T: Read two texts about life in London. Find out what John and Frank like and dislike about London.
I have lived in London all my life. I am a driver. The best thing about London is the mix of people. London is a cosmopolitan city. People of several races and many nationalities live there. The worst thing is that there is much traffic. In spite of this fact it’s convenient to go by public transport. There are two main kinds of buses in London: the red double-decker and the red single-decker. Some double-deckers have automatic doors and you may pay the driver when you go in. In single-deckers you buy your ticket from a machine in the bus. But most London buses have a conductor who will come round and collect fares. Double-deckers have seats for 65 people. Only 5 people are allowed to stand when the seats are full.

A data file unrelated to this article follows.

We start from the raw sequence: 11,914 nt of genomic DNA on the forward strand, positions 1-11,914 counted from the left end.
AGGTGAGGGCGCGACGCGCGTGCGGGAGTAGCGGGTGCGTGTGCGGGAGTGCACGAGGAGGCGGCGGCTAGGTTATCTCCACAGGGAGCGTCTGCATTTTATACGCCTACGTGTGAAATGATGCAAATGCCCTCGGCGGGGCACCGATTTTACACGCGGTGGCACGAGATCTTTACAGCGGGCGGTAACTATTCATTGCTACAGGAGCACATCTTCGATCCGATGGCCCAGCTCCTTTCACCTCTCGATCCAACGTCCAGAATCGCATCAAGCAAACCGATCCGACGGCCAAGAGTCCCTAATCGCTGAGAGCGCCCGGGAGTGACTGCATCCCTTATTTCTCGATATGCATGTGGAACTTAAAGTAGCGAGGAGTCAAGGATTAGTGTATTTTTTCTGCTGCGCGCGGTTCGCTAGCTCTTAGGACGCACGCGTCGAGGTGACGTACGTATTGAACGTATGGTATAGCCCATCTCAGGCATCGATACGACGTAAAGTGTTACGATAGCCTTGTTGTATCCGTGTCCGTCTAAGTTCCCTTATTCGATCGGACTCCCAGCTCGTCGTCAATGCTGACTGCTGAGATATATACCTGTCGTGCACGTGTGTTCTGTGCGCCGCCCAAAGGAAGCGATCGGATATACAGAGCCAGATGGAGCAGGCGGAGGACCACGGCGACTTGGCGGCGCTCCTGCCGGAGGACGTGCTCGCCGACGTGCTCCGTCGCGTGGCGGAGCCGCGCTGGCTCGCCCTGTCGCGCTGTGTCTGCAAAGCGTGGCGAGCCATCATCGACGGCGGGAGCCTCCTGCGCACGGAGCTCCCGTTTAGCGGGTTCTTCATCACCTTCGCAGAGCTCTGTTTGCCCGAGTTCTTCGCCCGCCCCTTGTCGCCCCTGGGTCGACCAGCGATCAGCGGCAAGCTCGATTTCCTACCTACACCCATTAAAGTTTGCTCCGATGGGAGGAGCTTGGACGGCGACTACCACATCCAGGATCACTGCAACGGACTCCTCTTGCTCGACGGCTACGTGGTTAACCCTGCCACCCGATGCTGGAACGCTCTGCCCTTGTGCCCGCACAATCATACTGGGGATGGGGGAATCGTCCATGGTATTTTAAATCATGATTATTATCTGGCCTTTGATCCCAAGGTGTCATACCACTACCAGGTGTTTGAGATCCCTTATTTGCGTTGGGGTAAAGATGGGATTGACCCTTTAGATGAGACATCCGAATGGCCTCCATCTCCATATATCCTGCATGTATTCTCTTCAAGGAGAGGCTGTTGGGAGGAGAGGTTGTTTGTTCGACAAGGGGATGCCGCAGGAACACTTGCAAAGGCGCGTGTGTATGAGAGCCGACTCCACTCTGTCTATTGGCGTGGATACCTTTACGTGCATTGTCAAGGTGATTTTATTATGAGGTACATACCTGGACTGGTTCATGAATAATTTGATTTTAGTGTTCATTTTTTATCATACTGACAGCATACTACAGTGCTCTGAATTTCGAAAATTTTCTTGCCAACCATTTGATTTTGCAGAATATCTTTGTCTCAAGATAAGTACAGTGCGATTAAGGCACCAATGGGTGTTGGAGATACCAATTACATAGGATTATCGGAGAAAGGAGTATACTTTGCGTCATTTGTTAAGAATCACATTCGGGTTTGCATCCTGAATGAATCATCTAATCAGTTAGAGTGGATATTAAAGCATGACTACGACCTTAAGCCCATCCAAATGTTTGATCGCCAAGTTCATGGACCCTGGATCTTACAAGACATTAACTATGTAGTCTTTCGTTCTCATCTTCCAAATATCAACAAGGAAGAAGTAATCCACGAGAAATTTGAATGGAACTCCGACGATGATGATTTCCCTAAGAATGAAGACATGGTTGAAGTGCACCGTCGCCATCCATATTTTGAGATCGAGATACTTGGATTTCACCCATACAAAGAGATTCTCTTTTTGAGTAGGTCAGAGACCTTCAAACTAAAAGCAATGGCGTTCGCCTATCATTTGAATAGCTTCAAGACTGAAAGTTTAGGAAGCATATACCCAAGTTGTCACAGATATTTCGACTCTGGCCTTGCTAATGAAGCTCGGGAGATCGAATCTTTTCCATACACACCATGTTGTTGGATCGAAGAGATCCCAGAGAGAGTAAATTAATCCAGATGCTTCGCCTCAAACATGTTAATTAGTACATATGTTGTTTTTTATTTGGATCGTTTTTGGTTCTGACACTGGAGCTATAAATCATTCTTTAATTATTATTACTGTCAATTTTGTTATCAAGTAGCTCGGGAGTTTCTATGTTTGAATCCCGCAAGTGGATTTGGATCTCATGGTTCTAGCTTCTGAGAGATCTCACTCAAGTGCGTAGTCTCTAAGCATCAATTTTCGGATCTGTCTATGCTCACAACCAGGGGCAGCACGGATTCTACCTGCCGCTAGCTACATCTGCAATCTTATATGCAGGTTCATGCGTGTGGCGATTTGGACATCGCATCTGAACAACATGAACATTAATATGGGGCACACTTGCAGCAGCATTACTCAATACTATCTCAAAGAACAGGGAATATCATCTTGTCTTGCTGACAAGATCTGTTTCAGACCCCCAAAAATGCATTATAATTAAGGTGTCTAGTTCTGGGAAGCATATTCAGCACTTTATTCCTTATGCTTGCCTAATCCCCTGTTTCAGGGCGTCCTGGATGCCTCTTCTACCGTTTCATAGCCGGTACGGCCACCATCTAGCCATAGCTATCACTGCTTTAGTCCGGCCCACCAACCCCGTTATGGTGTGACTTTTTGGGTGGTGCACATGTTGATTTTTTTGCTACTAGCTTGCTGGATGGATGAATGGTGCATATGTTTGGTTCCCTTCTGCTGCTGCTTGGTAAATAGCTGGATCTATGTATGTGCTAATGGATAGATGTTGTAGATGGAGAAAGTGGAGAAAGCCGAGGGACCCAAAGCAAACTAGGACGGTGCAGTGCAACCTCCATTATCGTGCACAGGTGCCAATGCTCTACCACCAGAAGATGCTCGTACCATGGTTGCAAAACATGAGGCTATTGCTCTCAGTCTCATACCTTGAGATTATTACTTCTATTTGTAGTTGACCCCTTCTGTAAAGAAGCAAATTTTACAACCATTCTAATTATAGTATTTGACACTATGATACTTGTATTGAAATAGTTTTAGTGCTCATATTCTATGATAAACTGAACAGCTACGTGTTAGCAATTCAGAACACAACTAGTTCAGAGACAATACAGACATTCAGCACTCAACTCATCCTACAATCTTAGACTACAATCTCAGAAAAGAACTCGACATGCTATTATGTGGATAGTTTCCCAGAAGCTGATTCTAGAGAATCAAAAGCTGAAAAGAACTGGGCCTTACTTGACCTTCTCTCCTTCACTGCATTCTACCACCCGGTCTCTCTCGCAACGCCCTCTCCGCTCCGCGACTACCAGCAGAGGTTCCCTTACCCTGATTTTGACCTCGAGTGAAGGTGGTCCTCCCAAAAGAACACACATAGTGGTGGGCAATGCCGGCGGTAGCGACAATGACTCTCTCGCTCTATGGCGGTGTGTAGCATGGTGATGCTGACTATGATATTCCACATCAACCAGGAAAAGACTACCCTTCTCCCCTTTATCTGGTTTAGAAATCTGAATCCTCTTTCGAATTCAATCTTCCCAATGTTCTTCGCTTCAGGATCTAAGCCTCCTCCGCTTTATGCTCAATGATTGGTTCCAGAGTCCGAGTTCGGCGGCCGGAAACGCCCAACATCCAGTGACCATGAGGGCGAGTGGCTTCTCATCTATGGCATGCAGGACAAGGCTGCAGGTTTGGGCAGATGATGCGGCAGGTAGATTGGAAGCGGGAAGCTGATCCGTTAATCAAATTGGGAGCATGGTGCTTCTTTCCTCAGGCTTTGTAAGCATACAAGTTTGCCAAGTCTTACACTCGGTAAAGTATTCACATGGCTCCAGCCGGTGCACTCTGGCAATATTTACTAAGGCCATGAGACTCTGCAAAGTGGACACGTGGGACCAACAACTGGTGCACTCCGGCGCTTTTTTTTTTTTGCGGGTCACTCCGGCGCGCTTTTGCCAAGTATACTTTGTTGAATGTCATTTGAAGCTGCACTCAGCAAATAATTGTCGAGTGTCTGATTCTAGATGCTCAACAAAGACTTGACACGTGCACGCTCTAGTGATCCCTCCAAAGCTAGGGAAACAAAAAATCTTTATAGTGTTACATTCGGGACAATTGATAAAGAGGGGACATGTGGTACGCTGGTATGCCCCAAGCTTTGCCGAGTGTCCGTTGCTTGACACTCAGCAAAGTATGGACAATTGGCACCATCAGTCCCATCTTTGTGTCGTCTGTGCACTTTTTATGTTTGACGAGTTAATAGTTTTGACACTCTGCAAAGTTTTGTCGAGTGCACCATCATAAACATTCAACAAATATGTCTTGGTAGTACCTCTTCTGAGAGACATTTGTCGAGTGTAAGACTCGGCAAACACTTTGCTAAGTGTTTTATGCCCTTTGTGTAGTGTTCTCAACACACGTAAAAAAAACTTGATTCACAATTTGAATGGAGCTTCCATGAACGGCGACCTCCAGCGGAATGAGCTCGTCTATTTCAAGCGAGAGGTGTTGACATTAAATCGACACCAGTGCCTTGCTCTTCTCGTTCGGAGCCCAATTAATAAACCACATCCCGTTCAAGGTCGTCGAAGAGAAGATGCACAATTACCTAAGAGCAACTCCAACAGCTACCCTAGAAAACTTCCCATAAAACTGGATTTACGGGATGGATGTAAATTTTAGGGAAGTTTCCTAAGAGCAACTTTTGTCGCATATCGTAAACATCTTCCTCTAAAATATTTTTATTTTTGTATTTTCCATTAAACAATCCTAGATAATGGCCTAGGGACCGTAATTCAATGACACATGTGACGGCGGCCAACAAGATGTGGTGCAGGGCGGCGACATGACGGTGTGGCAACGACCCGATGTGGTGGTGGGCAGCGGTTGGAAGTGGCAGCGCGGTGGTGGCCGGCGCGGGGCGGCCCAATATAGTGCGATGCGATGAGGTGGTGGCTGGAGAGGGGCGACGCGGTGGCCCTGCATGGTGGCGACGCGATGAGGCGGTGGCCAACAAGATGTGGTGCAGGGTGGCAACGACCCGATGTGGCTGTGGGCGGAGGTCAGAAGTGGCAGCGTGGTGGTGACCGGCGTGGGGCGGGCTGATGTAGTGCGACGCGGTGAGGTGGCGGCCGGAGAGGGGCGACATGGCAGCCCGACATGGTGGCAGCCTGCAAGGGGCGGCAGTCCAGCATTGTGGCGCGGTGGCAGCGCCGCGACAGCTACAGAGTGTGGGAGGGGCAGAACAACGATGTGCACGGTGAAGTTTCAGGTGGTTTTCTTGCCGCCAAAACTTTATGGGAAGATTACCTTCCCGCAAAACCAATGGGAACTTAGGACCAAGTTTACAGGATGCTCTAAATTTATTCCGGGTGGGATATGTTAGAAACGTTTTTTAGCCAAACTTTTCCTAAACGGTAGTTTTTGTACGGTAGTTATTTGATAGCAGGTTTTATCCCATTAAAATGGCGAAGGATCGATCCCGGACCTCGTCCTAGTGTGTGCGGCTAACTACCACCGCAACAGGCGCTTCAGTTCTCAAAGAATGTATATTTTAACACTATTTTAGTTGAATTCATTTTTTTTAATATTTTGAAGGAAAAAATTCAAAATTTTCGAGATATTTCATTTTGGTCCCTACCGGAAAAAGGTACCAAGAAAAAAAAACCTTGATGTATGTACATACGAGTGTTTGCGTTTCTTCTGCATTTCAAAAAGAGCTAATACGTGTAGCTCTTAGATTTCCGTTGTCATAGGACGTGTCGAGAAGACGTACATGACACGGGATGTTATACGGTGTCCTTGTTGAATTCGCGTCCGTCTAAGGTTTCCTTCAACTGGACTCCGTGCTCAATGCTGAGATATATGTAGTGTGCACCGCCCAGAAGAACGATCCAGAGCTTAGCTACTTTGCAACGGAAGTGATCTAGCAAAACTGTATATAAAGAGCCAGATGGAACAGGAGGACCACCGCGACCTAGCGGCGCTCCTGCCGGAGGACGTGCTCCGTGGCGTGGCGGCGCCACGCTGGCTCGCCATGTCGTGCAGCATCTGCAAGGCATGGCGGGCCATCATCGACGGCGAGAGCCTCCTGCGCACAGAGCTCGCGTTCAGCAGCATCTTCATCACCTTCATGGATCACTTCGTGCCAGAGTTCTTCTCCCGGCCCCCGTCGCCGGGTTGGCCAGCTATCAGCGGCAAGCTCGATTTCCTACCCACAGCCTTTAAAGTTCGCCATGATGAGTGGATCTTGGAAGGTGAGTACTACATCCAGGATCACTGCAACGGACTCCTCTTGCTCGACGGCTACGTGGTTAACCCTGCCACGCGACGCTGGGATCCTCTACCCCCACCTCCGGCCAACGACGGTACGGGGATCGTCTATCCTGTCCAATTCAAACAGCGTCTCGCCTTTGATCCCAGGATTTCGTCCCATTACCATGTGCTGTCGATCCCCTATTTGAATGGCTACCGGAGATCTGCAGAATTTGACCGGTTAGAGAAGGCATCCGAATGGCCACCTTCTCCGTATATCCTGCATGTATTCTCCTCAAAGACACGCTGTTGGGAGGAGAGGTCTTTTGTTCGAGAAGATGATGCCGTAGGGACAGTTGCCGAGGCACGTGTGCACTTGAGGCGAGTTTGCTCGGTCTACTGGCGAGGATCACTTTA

John, 46 years old,
I have been living in London for a year.
I am a student. I came from France to study
English. A lot of Londoners are fond of gardening, cricket, football, tennis, theatre and cinema. To my mind, they don’t care much about clothes. They never know what they want to buy, especially when they go shopping for clothes. For example, they always ask for advice and they believe the shop assistant who says
“It suits you perfectly’’. Actually Londoners are friendly. They are polite and well-disciplined.
They have good manners and know how to behave. The best thing about London is visiting places of interest. The worst thing is polluted air in the East End. There are most of the factories and docks.
Frank, 19 years old, a student
T: Divide into two groups. Sum up the character of Londoners and London. Tell your classmates about them.
T: Write the text about the London Eye putting the verbs in the Past Simple Passive form (ex.1a., p.140).
T: Your home task is to write the text about the Millennium Bridge putting the verbs in the Past Simple Passive form (ex.1b, p.140).